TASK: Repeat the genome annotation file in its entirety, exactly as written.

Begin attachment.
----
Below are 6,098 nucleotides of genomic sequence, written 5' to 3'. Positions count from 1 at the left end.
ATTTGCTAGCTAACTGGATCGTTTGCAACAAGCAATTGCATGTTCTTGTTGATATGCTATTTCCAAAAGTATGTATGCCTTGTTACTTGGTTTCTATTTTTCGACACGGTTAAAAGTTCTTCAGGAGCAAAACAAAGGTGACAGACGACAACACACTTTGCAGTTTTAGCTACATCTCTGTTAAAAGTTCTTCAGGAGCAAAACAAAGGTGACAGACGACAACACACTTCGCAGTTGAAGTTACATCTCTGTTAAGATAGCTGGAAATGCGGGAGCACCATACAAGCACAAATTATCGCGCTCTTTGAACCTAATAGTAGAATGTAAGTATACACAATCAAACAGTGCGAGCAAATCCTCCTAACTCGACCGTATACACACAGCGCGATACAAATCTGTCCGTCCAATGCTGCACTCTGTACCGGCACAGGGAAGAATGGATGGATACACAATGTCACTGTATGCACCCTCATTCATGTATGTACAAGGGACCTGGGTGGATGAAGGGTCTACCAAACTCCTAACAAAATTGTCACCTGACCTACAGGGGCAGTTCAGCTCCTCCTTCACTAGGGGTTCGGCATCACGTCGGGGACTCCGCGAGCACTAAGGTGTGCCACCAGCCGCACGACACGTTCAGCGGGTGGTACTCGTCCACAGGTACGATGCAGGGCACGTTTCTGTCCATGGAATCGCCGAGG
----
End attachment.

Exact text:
Below are 6,098 nucleotides of genomic sequence, written 5' to 3'. Positions count from 1 at the left end.
ATTTGCTAGCTAACTGGATCGTTTGCAACAAGCAATTGCATGTTCTTGTTGATATGCTATTTCCAAAAGTATGTATGCCTTGTTACTTGGTTTCTATTTTTCGACACGGTTAAAAGTTCTTCAGGAGCAAAACAAAGGTGACAGACGACAACACACTTTGCAGTTTTAGCTACATCTCTGTTAAAAGTTCTTCAGGAGCAAAACAAAGGTGACAGACGACAACACACTTCGCAGTTGAAGTTACATCTCTGTTAAGATAGCTGGAAATGCGGGAGCACCATACAAGCACAAATTATCGCGCTCTTTGAACCTAATAGTAGAATGTAAGTATACACAATCAAACAGTGCGAGCAAATCCTCCTAACTCGACCGTATACACACAGCGCGATACAAATCTGTCCGTCCAATGCTGCACTCTGTACCGGCACAGGGAAGAATGGATGGATACACAATGTCACTGTATGCACCCTCATTCATGTATGTACAAGGGACCTGGGTGGATGAAGGGTCTACCAAACTCCTAACAAAATTGTCACCTGACCTACAGGGGCAGTTCAGCTCCTCCTTCACTAGGGGTTCGGCATCACGTCGGGGACTCCGCGAGCACTAAGGTGTGCCACCAGCCGCACGACACGTTCAGCGGGTGGTACTCGTCCACAGGTACGATGCAGGGCACGTTTCTGTCCATGGAATCGCCGAGG